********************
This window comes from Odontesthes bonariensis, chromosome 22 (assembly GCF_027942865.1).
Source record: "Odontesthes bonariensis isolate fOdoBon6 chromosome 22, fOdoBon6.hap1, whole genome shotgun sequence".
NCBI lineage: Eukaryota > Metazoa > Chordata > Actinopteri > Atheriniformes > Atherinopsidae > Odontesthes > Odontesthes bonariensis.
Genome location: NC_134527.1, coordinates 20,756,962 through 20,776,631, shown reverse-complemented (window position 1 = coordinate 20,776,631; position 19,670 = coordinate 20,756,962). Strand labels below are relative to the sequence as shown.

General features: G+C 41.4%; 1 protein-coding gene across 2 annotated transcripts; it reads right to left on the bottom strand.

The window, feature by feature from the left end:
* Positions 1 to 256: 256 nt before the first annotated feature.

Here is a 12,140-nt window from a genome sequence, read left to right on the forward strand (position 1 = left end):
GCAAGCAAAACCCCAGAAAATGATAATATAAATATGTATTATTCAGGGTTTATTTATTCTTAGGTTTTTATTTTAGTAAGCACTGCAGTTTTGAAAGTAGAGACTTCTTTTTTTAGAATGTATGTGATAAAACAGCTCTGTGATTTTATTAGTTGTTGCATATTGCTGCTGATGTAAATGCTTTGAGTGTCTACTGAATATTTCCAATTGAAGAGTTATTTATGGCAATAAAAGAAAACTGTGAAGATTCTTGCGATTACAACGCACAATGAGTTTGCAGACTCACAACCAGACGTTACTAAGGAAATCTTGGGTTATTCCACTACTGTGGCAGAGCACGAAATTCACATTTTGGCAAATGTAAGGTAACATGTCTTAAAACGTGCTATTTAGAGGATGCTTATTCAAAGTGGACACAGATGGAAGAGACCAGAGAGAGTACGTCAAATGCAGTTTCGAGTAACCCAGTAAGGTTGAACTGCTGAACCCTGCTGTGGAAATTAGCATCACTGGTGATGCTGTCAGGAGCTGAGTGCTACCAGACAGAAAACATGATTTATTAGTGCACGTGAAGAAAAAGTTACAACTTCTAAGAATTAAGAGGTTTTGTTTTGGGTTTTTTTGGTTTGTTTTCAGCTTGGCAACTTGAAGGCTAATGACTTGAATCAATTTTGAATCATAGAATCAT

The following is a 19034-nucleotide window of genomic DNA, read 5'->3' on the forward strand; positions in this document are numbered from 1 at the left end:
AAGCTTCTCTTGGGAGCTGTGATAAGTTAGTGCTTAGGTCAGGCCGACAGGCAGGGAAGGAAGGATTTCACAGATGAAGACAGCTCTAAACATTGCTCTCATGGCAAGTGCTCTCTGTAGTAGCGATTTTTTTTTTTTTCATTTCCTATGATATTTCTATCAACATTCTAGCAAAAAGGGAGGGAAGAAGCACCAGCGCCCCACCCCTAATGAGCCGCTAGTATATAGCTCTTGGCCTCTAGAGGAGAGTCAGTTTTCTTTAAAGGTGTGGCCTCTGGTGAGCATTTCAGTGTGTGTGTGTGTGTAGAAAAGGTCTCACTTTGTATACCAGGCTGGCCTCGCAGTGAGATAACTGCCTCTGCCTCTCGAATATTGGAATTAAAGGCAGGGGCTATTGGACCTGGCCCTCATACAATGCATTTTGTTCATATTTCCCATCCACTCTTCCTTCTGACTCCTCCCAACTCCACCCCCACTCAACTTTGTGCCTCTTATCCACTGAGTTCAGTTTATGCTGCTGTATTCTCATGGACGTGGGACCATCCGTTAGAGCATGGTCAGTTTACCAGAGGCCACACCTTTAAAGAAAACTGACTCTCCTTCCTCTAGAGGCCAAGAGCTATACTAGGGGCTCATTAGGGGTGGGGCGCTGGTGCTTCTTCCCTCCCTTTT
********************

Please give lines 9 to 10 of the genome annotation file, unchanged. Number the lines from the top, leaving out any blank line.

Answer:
GCAAGCAAAACCCCAGAAAATGATAATATAAATATGTATTATTCAGGGTTTATTTATTCTTAGGTTTTTATTTTAGTAAGCACTGCAGTTTTGAAAGTAGAGACTTCTTTTTTTAGAATGTATGTGATAAAACAGCTCTGTGATTTTATTAGTTGTTGCATATTGCTGCTGATGTAAATGCTTTGAGTGTCTACTGAATATTTCCAATTGAAGAGTTATTTATGGCAATAAAAGAAAACTGTGAAGATTCTTGCGATTACAACGCACAATGAGTTTGCAGACTCACAACCAGACGTTACTAAGGAAATCTTGGGTTATTCCACTACTGTGGCAGAGCACGAAATTCACATTTTGGCAAATGTAAGGTAACATGTCTTAAAACGTGCTATTTAGAGGATGCTTATTCAAAGTGGACACAGATGGAAGAGACCAGAGAGAGTACGTCAAATGCAGTTTCGAGTAACCCAGTAAGGTTGAACTGCTGAACCCTGCTGTGGAAATTAGCATCACTGGTGATGCTGTCAGGAGCTGAGTGCTACCAGACAGAAAACATGATTTATTAGTGCACGTGAAGAAAAAGTTACAACTTCTAAGAATTAAGAGGTTTTGTTTTGGGTTTTTTTGGTTTGTTTTCAGCTTGGCAACTTGAAGGCTAATGACTTGAATCAATTTTGAATCATAGAATCAT

The following is a 19034-nucleotide window of genomic DNA, read 5'->3' on the forward strand; positions in this document are numbered from 1 at the left end: